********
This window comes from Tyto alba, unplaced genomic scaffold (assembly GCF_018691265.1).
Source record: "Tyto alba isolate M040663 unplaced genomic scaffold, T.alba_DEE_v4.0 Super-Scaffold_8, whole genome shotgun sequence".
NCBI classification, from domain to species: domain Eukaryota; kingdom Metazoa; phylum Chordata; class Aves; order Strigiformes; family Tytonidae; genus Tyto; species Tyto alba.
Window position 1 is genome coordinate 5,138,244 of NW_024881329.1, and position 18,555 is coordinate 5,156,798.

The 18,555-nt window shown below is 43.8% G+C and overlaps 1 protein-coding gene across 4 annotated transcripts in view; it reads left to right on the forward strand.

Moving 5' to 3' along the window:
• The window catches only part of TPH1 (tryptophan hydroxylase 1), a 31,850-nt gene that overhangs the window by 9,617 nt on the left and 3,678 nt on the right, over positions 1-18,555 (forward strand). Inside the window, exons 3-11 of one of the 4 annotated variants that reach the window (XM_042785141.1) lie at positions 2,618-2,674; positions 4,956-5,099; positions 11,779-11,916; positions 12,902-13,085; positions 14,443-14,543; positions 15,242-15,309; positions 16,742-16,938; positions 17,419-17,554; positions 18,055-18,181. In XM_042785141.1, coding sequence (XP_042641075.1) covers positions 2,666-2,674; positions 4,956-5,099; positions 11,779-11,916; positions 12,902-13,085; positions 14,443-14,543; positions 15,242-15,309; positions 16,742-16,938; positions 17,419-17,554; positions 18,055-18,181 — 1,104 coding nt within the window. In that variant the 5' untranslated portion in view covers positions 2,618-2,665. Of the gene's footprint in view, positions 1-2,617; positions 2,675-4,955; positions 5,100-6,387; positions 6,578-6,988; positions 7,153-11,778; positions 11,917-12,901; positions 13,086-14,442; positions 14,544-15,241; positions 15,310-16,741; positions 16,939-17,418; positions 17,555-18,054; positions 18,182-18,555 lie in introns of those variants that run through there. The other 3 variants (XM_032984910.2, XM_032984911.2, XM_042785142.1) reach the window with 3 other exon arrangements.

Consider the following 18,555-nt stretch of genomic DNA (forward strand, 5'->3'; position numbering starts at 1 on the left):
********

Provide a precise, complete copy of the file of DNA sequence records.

This window comes from Tyto alba, unplaced genomic scaffold (assembly GCF_018691265.1).
Source record: "Tyto alba isolate M040663 unplaced genomic scaffold, T.alba_DEE_v4.0 Super-Scaffold_8, whole genome shotgun sequence".
NCBI classification, from domain to species: domain Eukaryota; kingdom Metazoa; phylum Chordata; class Aves; order Strigiformes; family Tytonidae; genus Tyto; species Tyto alba.
Window position 1 is genome coordinate 5,138,244 of NW_024881329.1, and position 18,555 is coordinate 5,156,798.

The 18,555-nt window shown below is 43.8% G+C and overlaps 1 protein-coding gene across 4 annotated transcripts in view; it reads left to right on the forward strand.

Moving 5' to 3' along the window:
• The window catches only part of TPH1 (tryptophan hydroxylase 1), a 31,850-nt gene that overhangs the window by 9,617 nt on the left and 3,678 nt on the right, over positions 1-18,555 (forward strand). Inside the window, exons 3-11 of one of the 4 annotated variants that reach the window (XM_042785141.1) lie at positions 2,618-2,674; positions 4,956-5,099; positions 11,779-11,916; positions 12,902-13,085; positions 14,443-14,543; positions 15,242-15,309; positions 16,742-16,938; positions 17,419-17,554; positions 18,055-18,181. In XM_042785141.1, coding sequence (XP_042641075.1) covers positions 2,666-2,674; positions 4,956-5,099; positions 11,779-11,916; positions 12,902-13,085; positions 14,443-14,543; positions 15,242-15,309; positions 16,742-16,938; positions 17,419-17,554; positions 18,055-18,181 — 1,104 coding nt within the window. In that variant the 5' untranslated portion in view covers positions 2,618-2,665. Of the gene's footprint in view, positions 1-2,617; positions 2,675-4,955; positions 5,100-6,387; positions 6,578-6,988; positions 7,153-11,778; positions 11,917-12,901; positions 13,086-14,442; positions 14,544-15,241; positions 15,310-16,741; positions 16,939-17,418; positions 17,555-18,054; positions 18,182-18,555 lie in introns of those variants that run through there. The other 3 variants (XM_032984910.2, XM_032984911.2, XM_042785142.1) reach the window with 3 other exon arrangements.

Consider the following 18,555-nt stretch of genomic DNA (forward strand, 5'->3'; position numbering starts at 1 on the left):